Kiwi Coffin Club sees surge of interest

The Kiwi Coffin Club has seen a surge in interest as more and more people choose to design their own coffins.

The club, which helps people make coffins for themselves and their loved ones, says it's partly due to the rising cost of coffins but also because people are becoming increasingly comfortable thinking and talking about death.

Dianne Pye has been part of the Kiwi Coffin Club for six years. She's chosen her very own coffin and showed Newshub what it looks like.

"I like lime green, it doesn't actually suit me, but when I'm dead, who cares," Pye jokes.  

Death isn't a taboo topic at the club, its 20 volunteers speak openly about it. There is laughter and tears as people put the finishing touches on their coffins.

"She was crying her eyes out and said 'I'm really happy with it'. The tears were rolling down her face, it was just lovely," Kay Farrow, who is a member of the Coffin Club tells Newshub.

Pye added, "it's nice to be able to do it for people."

The club began in a Rotorua carport 11 years ago and it's now a charitable trust, building more than 100 coffins a year.

Farrow has been there since the beginning.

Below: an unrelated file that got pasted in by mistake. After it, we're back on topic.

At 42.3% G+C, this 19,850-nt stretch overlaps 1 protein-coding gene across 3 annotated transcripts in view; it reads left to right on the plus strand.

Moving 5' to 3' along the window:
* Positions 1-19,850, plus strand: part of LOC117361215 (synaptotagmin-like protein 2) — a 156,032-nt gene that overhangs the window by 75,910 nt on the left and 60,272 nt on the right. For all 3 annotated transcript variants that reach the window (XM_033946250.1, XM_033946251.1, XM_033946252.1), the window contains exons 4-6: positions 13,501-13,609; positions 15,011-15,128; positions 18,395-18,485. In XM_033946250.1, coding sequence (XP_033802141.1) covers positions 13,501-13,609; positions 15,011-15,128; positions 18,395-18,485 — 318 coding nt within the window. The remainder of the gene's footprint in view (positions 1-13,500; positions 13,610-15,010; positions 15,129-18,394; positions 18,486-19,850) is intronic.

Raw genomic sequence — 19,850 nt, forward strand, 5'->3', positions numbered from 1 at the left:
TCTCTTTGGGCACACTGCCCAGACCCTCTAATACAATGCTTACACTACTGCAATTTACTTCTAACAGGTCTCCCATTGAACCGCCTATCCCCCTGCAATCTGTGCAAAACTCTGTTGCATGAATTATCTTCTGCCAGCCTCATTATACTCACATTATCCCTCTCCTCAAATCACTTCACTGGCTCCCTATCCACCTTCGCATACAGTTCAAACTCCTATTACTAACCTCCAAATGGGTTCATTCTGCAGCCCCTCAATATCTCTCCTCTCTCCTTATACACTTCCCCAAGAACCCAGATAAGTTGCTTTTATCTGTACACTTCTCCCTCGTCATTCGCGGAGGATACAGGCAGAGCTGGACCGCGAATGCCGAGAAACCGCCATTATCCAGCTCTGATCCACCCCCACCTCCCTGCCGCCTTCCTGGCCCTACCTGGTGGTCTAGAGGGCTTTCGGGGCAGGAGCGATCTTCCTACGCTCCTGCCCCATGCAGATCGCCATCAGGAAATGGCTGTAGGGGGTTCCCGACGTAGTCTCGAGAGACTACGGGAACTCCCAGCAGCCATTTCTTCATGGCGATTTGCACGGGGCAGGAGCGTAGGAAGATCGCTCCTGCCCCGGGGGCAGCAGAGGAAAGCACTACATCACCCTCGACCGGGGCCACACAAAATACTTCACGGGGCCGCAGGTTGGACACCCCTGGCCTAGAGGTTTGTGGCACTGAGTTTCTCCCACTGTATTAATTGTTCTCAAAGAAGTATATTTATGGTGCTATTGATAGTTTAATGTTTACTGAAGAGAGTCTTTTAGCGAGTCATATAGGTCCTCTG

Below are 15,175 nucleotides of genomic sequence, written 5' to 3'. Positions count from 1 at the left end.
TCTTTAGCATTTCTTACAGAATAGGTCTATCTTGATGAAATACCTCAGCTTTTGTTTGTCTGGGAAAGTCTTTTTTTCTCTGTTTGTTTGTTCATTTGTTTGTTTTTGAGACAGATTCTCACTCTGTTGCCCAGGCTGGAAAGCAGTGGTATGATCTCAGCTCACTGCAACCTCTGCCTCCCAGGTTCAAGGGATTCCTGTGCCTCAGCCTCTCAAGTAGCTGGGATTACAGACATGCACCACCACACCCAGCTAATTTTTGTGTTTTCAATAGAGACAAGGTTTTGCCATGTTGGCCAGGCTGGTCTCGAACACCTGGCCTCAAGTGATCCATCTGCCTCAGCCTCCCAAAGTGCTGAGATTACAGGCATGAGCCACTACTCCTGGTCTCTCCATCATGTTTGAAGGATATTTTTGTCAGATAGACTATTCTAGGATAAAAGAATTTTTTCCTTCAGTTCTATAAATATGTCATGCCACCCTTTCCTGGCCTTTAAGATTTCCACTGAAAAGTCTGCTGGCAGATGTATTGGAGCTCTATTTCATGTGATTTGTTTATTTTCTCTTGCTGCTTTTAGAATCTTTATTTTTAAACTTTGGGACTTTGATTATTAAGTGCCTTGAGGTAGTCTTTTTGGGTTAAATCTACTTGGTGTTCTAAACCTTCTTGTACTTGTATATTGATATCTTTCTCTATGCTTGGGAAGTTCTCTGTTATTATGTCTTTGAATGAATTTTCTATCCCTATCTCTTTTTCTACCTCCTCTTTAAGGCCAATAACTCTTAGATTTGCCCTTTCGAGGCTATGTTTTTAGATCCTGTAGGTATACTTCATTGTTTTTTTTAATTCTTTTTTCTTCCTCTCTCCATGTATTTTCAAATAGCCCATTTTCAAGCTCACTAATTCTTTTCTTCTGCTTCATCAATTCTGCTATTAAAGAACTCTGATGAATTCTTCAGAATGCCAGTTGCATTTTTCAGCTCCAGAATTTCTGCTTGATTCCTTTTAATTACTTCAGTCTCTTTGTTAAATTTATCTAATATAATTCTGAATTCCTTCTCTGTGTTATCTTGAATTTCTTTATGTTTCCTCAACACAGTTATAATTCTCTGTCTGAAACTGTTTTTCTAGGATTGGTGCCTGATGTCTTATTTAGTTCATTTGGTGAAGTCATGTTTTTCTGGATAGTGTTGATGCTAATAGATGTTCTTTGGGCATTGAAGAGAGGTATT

"It was surprising how many people wanted to do their own," Farrow says. "It went from there and just ballooned."

It all starts in the workshop with Dave Page. He's made over 600 since joining the club seven years ago. And he has a personal reason for being at the club. 

"My wife wanted to join shortly before she died," Page says. "She never made it so I decided to come along after she went."

Once assembled, the coffins are primed and painted.

"Put the first finishing coat on, then the second coat and then it goes to Diane and Kay," one of the volunteers in the workshop says.  

They're in charge of the finishing touches.

"It's a big, big thing to choose what we're going to put in them," Page says.

People can either buy a plain coffin or work with volunteers to make a personalised one - like a green sports car.

"He was going to drive away into his underground car park, which he did only ten days later," Kiwi Coffin Club treasurer Ron Wattam says.

The Citizens Advice Bureau has seen an increase in people struggling to pay for funerals and it's not surprising given the average coffin now costs over $2500. The Coffin Club only charges for materials, not labour - costing less than $1000.  

"We generally produce eight to 10 coffins a month, sometimes we've been as high as 14 or 15," Wattam says. 

And for the first time this year the club's been invited onto maraes.

"Incredible response to bring awareness to get people talking about death," Wattam says. "It's the most important thing to do."

Because it's important your final resting place is one you love.  

Watch the full story above.